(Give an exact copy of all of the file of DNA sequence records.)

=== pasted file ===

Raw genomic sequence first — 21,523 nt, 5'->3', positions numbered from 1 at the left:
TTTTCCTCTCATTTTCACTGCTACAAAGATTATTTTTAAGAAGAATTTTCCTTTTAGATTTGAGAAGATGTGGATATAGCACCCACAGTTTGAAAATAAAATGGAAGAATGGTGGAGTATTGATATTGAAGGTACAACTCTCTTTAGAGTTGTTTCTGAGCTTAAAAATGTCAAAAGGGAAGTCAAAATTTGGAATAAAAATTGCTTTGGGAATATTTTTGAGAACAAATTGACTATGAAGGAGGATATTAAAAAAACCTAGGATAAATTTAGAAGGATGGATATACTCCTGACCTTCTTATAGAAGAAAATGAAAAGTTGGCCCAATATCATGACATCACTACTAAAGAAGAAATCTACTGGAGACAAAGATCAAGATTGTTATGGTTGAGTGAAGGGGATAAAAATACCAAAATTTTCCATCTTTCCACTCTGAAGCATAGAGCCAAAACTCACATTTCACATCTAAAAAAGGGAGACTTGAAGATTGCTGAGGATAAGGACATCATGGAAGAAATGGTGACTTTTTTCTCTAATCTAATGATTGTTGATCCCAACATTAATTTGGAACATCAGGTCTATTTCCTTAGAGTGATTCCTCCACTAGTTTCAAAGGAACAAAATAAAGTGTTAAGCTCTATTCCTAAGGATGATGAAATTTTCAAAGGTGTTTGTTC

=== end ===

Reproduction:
Raw genomic sequence first — 21,523 nt, 5'->3', positions numbered from 1 at the left:
TTTTCCTCTCATTTTCACTGCTACAAAGATTATTTTTAAGAAGAATTTTCCTTTTAGATTTGAGAAGATGTGGATATAGCACCCACAGTTTGAAAATAAAATGGAAGAATGGTGGAGTATTGATATTGAAGGTACAACTCTCTTTAGAGTTGTTTCTGAGCTTAAAAATGTCAAAAGGGAAGTCAAAATTTGGAATAAAAATTGCTTTGGGAATATTTTTGAGAACAAATTGACTATGAAGGAGGATATTAAAAAAACCTAGGATAAATTTAGAAGGATGGATATACTCCTGACCTTCTTATAGAAGAAAATGAAAAGTTGGCCCAATATCATGACATCACTACTAAAGAAGAAATCTACTGGAGACAAAGATCAAGATTGTTATGGTTGAGTGAAGGGGATAAAAATACCAAAATTTTCCATCTTTCCACTCTGAAGCATAGAGCCAAAACTCACATTTCACATCTAAAAAAGGGAGACTTGAAGATTGCTGAGGATAAGGACATCATGGAAGAAATGGTGACTTTTTTCTCTAATCTAATGATTGTTGATCCCAACATTAATTTGGAACATCAGGTCTATTTCCTTAGAGTGATTCCTCCACTAGTTTCAAAGGAACAAAATAAAGTGTTAAGCTCTATTCCTAAGGATGATGAAATTTTCAAAGGTGTTTGTTC